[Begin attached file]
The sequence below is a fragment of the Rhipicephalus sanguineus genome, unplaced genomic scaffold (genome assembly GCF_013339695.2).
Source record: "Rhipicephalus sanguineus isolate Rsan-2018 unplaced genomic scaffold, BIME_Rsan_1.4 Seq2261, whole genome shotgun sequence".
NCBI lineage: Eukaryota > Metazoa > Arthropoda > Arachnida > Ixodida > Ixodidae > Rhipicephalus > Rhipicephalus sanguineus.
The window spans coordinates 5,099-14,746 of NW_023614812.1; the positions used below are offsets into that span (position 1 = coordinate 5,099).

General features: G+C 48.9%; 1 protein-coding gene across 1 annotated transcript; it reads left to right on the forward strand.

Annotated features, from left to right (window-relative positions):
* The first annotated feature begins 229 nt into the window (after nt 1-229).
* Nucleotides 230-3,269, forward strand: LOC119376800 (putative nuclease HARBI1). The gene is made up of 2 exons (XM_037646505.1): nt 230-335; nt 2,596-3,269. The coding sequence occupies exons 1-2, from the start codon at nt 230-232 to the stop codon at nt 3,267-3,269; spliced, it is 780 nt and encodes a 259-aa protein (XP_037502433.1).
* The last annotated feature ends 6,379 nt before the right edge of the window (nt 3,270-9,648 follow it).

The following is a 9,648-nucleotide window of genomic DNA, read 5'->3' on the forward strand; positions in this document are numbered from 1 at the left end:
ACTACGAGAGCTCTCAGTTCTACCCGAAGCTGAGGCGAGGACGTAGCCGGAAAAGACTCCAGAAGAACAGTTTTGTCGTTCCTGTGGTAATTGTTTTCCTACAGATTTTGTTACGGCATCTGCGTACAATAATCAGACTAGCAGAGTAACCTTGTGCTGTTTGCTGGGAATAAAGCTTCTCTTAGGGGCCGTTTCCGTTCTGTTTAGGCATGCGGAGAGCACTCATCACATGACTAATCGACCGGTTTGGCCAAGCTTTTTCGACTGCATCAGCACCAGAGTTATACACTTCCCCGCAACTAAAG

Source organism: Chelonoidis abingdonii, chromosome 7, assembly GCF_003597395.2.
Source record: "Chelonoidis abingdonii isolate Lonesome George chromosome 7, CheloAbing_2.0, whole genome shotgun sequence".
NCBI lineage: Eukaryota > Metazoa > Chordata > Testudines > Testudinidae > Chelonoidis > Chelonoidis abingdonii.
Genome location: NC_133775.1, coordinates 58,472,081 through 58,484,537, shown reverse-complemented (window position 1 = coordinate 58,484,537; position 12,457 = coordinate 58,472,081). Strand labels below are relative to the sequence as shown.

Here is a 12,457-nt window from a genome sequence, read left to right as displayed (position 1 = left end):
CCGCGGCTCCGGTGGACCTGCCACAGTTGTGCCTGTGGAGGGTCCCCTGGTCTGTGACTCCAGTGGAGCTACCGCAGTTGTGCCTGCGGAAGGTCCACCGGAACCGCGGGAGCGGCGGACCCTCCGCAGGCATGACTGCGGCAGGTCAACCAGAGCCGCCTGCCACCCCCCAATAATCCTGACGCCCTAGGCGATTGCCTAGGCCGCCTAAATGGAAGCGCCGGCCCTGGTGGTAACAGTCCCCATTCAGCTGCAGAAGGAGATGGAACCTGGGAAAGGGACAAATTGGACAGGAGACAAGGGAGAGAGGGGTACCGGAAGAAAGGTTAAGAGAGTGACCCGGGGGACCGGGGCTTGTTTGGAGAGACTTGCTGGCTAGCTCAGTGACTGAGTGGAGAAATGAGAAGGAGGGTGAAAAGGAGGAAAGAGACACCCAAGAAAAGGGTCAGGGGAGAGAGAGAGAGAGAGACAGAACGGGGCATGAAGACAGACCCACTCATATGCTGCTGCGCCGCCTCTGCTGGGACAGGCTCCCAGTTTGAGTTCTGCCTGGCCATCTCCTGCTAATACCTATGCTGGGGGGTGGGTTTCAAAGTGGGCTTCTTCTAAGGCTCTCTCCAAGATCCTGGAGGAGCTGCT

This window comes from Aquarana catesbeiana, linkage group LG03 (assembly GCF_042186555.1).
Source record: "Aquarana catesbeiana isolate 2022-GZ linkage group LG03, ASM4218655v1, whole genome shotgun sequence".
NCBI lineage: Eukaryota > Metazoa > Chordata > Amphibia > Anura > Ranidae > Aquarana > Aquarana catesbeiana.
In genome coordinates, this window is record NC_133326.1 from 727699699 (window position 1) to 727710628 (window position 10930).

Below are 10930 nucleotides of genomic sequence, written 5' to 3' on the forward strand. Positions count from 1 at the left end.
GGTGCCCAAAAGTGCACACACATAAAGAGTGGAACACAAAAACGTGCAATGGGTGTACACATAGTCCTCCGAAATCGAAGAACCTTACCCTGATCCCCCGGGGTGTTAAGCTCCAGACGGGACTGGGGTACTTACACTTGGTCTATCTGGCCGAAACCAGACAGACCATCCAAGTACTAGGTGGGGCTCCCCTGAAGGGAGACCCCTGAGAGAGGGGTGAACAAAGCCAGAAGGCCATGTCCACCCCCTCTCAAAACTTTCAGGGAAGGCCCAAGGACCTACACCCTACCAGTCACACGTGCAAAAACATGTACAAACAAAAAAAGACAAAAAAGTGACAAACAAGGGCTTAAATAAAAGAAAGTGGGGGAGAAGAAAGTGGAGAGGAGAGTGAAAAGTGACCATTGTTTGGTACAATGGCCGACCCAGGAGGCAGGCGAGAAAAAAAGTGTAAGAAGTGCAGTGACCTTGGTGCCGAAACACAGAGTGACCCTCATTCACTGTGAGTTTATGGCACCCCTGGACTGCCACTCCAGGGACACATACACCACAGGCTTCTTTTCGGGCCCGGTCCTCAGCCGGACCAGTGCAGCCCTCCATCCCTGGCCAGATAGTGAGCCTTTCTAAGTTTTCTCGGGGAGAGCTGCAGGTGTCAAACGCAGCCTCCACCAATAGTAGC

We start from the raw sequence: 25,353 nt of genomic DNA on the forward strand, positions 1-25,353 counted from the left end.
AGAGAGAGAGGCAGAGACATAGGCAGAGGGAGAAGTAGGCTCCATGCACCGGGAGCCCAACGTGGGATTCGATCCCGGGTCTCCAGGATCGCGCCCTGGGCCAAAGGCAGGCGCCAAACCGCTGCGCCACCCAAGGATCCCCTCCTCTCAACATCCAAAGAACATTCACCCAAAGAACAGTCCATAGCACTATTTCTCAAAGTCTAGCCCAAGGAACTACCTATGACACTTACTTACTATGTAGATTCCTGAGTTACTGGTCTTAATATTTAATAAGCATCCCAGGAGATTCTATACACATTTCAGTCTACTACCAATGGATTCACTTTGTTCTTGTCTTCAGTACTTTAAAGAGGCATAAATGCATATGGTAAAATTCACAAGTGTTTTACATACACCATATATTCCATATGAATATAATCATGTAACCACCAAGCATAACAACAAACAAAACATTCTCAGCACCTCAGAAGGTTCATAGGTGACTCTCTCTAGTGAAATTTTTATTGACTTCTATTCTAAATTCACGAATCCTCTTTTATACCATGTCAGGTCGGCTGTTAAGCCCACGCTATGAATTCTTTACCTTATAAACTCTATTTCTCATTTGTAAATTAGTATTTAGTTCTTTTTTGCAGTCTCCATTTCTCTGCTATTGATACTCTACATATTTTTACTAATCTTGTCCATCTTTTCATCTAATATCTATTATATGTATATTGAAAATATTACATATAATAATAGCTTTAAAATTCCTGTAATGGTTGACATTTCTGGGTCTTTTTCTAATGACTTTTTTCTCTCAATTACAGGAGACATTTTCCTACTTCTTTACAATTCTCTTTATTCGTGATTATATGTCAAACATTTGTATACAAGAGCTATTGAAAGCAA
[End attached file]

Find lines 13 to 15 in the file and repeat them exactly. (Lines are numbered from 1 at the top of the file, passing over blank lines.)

Source record: "Chelonoidis abingdonii isolate Lonesome George chromosome 7, CheloAbing_2.0, whole genome shotgun sequence".
NCBI lineage: Eukaryota > Metazoa > Chordata > Testudines > Testudinidae > Chelonoidis > Chelonoidis abingdonii.
Genome location: NC_133775.1, coordinates 58,472,081 through 58,484,537, shown reverse-complemented (window position 1 = coordinate 58,484,537; position 12,457 = coordinate 58,472,081). Strand labels below are relative to the sequence as shown.